Published online May 14, 2012. doi: 10.3748/wjg.v18.i18.2245
Revised: December 6, 2011
Accepted: March 10, 2012
Published online: May 14, 2012
AIM: To determine antibiotic resistance of Helicobacter pylori (H. pylori) in Pakistan and its correlation with host and pathogen associated factors.
METHODS: A total of 178 strains of H. pylori were isolated from gastric biopsies of dyspeptic patients. Susceptibility patterns against first and second-line antibiotics were determined and trends of resistance were analyzed in relation to the sampling period, gastric conditions and cagA gene carriage. The effect of cagA gene on the acquisition of resistance was investigated by mutant selection assay.
RESULTS: The observations showed that monoresistant strains were prevalent with rates of 89% for metronidazole, 36% for clarithromycin, 37% for amoxicillin, 18.5% for ofloxacin and 12% for tetracycline. Furthermore, clarithromycin resistance was on the rise from 2005 to 2008 (32% vs 38%, P = 0.004) and it is significantly observed in non ulcerative dyspeptic patients compared to gastritis, gastric ulcer and duodenal ulcer cases (53% vs 20%, 18% and 19%, P = 0.000). On the contrary, metronidazole and ofloxacin resistance were more common in gastritis and gastric ulcer cases. Distribution analysis and frequencies of resistant mutants in vitro correlated with the absence of cagA gene with metronidazole and ofloxacin resistance.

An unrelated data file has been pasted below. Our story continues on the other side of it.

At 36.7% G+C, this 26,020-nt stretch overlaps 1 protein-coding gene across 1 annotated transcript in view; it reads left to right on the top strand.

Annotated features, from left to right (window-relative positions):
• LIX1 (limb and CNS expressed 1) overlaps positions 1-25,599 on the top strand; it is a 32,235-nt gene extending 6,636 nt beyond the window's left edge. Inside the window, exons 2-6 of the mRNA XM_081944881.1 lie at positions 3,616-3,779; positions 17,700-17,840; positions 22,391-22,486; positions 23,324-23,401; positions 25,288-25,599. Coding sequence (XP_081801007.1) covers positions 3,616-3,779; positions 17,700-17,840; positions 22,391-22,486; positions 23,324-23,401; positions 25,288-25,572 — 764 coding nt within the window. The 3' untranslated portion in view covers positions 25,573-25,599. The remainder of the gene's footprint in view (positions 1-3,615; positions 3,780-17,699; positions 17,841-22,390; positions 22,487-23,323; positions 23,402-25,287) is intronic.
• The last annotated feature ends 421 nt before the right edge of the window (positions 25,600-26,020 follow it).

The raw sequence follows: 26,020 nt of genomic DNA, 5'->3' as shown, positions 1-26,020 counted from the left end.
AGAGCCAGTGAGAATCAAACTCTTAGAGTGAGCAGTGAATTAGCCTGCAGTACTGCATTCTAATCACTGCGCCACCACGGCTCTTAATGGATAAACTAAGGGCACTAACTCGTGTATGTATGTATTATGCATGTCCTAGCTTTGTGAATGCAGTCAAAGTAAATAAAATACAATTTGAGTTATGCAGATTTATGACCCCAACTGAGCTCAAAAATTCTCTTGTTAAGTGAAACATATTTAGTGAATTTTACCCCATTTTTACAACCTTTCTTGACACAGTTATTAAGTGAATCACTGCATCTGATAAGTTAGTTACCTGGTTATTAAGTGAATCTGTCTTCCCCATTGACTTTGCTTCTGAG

CONCLUSION: The study confirms the alarming levels of antibiotic resistance associated with the degree of gastric inflammation and cagA gene carriage in H. pylori strains.